Rush family papers, 1748-1876 (Library Company of Philadelphia):  The Rush Family papers includes material from Benjamin Rush, physician, social activist, educator, writer and patriot; his brother Jacob Rush, lawyer, Supreme Court judge, and patriot; and Benjamin’s son James Rush, physician and Treasurer of the United States Mint. These American men were “strong characters, zealous patriots during the stirring period in which they lived, tenacious of their convictions and of the high standard of individual duty which they set for others, and typified in themselves,” (Richards, page 53). The bulk of the collection is the papers of Dr. Benjamin Rush and his son Dr. James Rush. Judge Jacob, John, Richard and William are represented, but to a much lesser degree. The other Rush family members are represented in a very limited manner. The collection contains correspondence; financial records; medical notes, lectures, and case histories; writings regarding medicine, politics, and the judicial system; and observations on colonial Philadelphia, the formation of the United States, and the new nation.
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Taylor, Harris, Roman, Frazer, and Smith families papers, 1683-1980 (Chester County Historical Society):  The families in the Taylor, Harris, Roman, Frazer, and Smith family papers, 1633 to 1980 (bulk 1685 to 1851) are all related by the marriage of Marianne Smith to Dr. Stephen Harris on April 14, 1833. Both sides of the lineage represented in this collection immigrated to Pennsylvania because of religious persecution in England and Ireland. As Presbyterians and Quakers, they no longer wished to live under a series of laws which forced non-Anglicans out of public office, schools and the church as well as prohibiting meetings for non-Anglican worship. These newcomers contributed to the establishment of the government and religious expression in early Chester County. The documents, covering topics such as land surveying, Native Americans, the Revolutionary War, astronomy, publishing, the iron industry, and religious persecution, provide a broad picture of early Chester County and its residents as they interacted with each other at home and in Philadelphia through business, religious, and social transactions.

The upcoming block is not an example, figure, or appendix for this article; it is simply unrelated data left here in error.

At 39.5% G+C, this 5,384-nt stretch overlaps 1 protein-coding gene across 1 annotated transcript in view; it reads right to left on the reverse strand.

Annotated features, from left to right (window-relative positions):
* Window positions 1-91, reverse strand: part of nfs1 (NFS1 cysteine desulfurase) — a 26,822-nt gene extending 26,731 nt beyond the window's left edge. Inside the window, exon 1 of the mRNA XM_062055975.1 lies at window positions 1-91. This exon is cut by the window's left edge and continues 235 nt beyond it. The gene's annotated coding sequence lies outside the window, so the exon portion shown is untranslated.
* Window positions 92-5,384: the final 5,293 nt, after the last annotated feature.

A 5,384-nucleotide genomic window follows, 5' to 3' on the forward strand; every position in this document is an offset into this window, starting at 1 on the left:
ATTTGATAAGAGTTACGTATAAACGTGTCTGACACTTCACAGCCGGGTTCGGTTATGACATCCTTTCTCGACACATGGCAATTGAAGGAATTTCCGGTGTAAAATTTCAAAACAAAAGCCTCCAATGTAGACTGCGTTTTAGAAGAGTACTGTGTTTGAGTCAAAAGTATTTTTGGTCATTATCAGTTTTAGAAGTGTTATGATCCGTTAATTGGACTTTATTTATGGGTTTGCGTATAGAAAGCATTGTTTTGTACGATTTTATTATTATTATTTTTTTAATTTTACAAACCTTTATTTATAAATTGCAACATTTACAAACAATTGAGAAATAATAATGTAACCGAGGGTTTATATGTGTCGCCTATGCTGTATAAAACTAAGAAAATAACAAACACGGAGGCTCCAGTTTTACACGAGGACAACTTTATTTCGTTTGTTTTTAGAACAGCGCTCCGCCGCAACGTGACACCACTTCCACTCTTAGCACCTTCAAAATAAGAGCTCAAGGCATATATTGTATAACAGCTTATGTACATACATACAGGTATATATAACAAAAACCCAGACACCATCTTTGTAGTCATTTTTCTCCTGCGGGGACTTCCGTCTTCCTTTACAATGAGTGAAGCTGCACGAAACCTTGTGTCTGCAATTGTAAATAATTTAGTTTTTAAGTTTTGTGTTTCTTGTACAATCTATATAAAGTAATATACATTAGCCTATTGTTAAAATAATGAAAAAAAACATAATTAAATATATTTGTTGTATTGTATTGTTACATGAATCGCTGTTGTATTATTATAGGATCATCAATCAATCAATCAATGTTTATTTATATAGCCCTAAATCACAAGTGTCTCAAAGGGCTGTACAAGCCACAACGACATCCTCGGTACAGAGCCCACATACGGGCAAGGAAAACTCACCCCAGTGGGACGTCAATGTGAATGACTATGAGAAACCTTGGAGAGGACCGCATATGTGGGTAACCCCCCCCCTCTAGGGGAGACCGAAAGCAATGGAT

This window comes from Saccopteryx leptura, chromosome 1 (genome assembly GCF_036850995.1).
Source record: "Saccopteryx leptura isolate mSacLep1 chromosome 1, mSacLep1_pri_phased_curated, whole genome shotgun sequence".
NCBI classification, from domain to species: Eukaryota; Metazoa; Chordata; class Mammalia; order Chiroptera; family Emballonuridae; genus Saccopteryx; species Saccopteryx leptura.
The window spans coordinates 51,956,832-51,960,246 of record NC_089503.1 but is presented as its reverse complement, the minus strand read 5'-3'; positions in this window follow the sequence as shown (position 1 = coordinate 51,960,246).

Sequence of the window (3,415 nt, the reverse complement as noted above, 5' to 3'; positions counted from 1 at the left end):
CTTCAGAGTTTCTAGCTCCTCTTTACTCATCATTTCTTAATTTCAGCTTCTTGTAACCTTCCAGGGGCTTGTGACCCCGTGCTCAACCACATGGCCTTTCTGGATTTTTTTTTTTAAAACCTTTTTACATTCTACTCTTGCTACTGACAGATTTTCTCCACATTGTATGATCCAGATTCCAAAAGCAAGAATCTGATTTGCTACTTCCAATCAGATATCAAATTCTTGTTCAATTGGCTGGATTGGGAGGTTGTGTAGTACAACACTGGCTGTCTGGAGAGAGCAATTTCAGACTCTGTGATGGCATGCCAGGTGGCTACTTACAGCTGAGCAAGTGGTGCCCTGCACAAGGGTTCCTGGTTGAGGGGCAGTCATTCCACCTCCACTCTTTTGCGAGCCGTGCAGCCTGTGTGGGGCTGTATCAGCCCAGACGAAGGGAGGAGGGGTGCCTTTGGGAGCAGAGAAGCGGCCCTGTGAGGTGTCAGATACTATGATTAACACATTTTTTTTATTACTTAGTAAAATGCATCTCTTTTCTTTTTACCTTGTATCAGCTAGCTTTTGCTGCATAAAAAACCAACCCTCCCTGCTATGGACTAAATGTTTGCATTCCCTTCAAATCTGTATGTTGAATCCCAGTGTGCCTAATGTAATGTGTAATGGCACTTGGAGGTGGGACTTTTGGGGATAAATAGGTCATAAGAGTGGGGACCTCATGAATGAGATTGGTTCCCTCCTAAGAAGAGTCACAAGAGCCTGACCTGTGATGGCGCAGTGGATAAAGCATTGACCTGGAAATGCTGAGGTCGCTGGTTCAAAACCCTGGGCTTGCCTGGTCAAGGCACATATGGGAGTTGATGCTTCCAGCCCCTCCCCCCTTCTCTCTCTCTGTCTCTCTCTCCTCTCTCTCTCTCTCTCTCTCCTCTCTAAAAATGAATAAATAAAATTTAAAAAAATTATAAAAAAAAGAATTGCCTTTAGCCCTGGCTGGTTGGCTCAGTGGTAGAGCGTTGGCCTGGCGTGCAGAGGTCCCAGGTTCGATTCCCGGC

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Correspondence, circa 1775

Correspondence, circa 1775

Thomas Leiper and family business records, 1771-1947 (Library Company of Philadelphia):  Thomas Leiper (1745-1825) was introduced into the business of tobacco shortly after his arrival in Virginia in 1763. Within several years, he moved to Philadelphia where he opened a tobacco shop. During the Revolutionary War, Leiper became the principal tobacco provider in Philadelphia. In 1776, Leiper purchased land in Delaware County that included a mill at a waterfall on the Crum Creek. He established snuff mills and later purchased a stone quarry. The Thomas Leiper and family business records include correspondence, country estate records, and business and financial records of the family’s paper, lumber and wood working businesses, quarry business, and tobacco business dating from 1771 to 1947.